Well, it’s Friday, which means that Gravel Week here on Bike Snob NYC is drawing to a close. When last we met, I had just returned from an “epic” day riding the finest gravel of all: sand. Of course, we all know that sand has been the new gravel since at least 2013:
However, when it comes to riding the sand, I’m much more of a retrogrouch, and I prefer something like this:
Before you critique my position and fit (“Slam that backrest!”) please note that this is not my beach chair, it’s merely a generic photo of one. Obviously my own beach chair is made from lugged steel tubing and leather strapping. I also portage my beach supplies across the sand with a cart more or less like this:
As you can see, the wheels are not beach-specific, and I should probably upgrade to a model with a proper sand wheelset:
As it is, schlepping my stuff out onto the beach is like riding loose gravel on a bike with 23s.
Alas, I did not ride my bike to the beach yesterday, opting instead for The Car The Bank No Longer Owns Because I Finished Paying Them Back. However, back when we lived in Brooklyn and had fewer children, we were known to get there by Smugness Flotilla:
It makes me happy that lots of people in New York City now ride their bikes to the beach, but I’m a bit concerned that increasingly these people are bringing their bikes onto the actual beach. Call me a purist, but a proper beach setup should consist of blankets, coolers, towels, chairs, and some form of shade such as an umbrella. Once you start bringing a bunch of bikes into the mix it starts looking like Bedford Avenue, or even one of those homeless encampments you see all over Portland. Also, sand and bikes don’t mix. Just as sand can ruin a turkey sandwich, it can also ruin your drivetrain; indeed, riding around with a sandy drivetrain is like walking around town all day with a sandy crotch. Of course, people wouldn’t have to bring their bikes onto the beach if there were proper bike parking, but I don’t expect the city or the National Parks Service or anybody else to catch on to the fact that people are riding their bikes to the beach until 2035 at the earliest, at which point they’ll announce that bike parking is slated for 2050. Sadly, by then it will be too late, because by then the beach will be underwater due to the fact people like me insist on driving to it. However, if the sea level rises enough then the beach will be much closer to my home, so I’m confident it will all work out in the end.
Anyway, obviously calling a trip to the beach a “gravel ride” is not only a bit of a stretch but also an insult to the majesty of Gravel Week, and so today I decided to hew more closely to the theme. Unfortunately, it was raining, which rendered the prospect of riding the trails unattractive. However, it turns out there’s a form of gravel that does quite well in the rain:
When one thinks of gravel, one’s mind generally goes to the dusty roads of the Dirty Kanza, or the Strade Bianche of Tuscany. However, the New York City region boasts an abundance of roads made from a very specific form gravel that has been mixed with tar. The result is a riding surface that remains firm and unyielding even in the worst downpour, as you can see in the photo above. I know what you’re thinking: “Certainly you must need a special type of gravel bike to ride this special type of gravel.” Well, indeed you do, and fortunately I own just such a bicycle:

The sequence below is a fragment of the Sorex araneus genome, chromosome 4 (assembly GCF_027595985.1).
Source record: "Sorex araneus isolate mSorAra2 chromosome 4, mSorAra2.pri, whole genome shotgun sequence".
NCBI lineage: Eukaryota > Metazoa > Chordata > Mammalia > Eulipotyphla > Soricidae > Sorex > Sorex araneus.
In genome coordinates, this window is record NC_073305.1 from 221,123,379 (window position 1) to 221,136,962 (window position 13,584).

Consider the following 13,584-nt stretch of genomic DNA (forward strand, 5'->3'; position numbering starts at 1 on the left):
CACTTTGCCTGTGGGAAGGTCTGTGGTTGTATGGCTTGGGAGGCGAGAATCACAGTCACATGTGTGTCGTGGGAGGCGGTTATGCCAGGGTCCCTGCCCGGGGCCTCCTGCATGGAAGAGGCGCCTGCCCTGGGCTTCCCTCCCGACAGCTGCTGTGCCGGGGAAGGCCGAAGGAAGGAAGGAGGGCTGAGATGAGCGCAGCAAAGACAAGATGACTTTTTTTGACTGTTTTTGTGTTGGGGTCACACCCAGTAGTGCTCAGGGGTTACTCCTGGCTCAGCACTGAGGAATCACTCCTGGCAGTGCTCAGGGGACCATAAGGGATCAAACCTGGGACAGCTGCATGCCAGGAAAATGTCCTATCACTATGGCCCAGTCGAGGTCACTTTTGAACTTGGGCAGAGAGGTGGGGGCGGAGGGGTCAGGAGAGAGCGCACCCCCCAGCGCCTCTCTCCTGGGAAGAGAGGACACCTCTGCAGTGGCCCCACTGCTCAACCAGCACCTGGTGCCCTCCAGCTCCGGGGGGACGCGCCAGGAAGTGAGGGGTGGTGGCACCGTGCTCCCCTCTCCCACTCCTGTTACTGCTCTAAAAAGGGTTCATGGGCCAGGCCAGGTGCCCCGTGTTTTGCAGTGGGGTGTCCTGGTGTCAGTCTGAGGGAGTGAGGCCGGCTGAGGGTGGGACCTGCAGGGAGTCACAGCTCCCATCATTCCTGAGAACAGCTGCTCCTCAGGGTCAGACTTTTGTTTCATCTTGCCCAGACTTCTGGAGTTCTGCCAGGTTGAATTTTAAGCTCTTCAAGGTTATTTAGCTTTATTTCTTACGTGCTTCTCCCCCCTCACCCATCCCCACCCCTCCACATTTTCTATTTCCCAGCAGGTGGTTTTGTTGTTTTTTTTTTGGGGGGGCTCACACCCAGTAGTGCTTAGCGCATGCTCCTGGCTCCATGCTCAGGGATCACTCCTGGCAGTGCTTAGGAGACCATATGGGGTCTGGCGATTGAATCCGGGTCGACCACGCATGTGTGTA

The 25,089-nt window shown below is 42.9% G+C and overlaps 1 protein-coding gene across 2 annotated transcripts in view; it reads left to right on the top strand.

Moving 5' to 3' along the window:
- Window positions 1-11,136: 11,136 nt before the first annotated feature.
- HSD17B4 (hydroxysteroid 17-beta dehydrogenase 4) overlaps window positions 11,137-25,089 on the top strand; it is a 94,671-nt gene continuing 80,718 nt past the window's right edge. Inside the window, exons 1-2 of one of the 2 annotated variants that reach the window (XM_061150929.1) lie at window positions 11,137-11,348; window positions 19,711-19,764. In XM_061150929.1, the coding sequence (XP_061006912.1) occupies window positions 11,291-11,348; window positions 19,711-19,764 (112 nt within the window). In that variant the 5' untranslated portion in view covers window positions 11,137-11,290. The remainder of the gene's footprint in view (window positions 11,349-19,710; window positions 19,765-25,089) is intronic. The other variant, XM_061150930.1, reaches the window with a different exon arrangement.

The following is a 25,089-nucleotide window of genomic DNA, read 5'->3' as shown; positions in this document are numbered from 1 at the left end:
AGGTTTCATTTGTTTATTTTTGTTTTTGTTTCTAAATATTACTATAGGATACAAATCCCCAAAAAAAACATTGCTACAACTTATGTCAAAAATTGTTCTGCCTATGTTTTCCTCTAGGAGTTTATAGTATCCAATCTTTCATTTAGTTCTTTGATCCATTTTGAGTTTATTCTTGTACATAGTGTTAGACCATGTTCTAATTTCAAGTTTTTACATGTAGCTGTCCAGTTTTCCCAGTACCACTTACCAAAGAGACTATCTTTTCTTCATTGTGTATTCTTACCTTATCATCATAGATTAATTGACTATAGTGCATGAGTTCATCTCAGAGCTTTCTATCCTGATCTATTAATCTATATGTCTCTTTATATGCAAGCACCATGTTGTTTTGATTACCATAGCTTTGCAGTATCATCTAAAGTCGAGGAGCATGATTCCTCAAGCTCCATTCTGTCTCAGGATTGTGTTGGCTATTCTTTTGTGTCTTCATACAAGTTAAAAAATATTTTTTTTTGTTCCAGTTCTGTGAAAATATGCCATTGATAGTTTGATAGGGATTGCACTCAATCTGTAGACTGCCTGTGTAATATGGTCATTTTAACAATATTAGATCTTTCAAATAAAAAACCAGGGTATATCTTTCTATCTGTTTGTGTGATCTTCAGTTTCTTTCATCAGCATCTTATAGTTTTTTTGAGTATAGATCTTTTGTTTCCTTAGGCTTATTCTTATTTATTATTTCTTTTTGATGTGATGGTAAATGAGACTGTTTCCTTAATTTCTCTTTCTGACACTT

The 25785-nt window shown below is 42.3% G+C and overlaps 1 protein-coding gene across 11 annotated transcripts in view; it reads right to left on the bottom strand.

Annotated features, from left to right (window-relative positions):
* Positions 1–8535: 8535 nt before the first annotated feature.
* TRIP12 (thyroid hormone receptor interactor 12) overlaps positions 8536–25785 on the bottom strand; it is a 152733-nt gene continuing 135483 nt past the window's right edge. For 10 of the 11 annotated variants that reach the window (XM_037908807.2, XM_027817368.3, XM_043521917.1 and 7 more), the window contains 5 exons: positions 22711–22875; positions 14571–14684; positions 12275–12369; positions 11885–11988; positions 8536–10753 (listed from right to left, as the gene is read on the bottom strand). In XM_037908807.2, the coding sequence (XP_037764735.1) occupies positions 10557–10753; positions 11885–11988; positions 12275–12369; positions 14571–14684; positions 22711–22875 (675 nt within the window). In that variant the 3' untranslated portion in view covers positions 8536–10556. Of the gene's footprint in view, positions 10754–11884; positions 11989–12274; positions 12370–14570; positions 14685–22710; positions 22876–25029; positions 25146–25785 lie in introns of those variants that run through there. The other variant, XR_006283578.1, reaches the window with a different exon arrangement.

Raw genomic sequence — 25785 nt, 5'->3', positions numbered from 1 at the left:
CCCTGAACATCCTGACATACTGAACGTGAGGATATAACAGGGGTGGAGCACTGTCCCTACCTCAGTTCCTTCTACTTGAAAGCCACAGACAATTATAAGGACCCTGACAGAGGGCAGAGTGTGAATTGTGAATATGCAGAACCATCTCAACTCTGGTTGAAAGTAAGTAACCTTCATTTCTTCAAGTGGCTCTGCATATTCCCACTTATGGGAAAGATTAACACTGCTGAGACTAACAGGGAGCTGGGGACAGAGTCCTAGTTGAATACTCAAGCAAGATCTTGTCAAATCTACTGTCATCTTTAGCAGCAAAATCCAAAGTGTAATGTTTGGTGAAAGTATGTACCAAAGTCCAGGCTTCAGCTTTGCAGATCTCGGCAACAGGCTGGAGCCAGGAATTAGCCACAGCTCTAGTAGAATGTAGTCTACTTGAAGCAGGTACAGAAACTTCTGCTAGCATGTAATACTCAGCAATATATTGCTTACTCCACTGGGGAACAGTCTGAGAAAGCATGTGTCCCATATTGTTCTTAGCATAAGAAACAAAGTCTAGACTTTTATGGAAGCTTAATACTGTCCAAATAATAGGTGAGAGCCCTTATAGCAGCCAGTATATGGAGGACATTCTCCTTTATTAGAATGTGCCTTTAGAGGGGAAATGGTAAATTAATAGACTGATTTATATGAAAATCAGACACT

This type of gravel bike is called a “Tarmac,” and it’s named after this very hard and smooth type of gravel. At first it might look like any other gravel bike, but tarmac-specific features include reduced frame clearance for the narrower tires:
Which in turn allows for the use of a special type of ultra-light disc brake consisting of a seatstay-mounted caliper and an integrated wheel rim/rotor system:
Cutting-edge stuff, obviously. While it all might seem pretty far out, I could see bikes like this becoming really popular one day, given how many roads there are that are covered in this hard gravel stuff. Chances are you’ve also got a lot of roads like this where you live. Just think of how many more places you could ride if only you had the right bike for it!
By the way, I’m still quite happy with the ELEMNT BOLT, which tells me with precision exactly the degree to which I suck:
And for extra irony points my corporate plastic bicycle from is equipped with a pair of commemorative North American Handmade Bicycle Show 2011 stainless steel King Cages:
NAHBS 2011 took place in Austin, and I was there as part of Bicycling magazine’s Editor’s Choice bike-testing extravaganza, which they held in the Texas capital that year. Those were heady days–so heady that Bicycling invited a semi-professional bike blogger to test bikes with them. And if that’s not heady enough for you, consider that I asked Rapha to send me a suit of bicycle riding clothing for the occasion, and they actually obliged! In fact, I still have the clothes, and I was even wearing them on today’s ride:
If you’re looking to remain unnoticed, there is no better way to go incognito in New York than by riding a plastic Specialized and wearing a Rapha jersey. I’d be embarrassed to be such a cliché if only I didn’t know it effectively renders me invisible.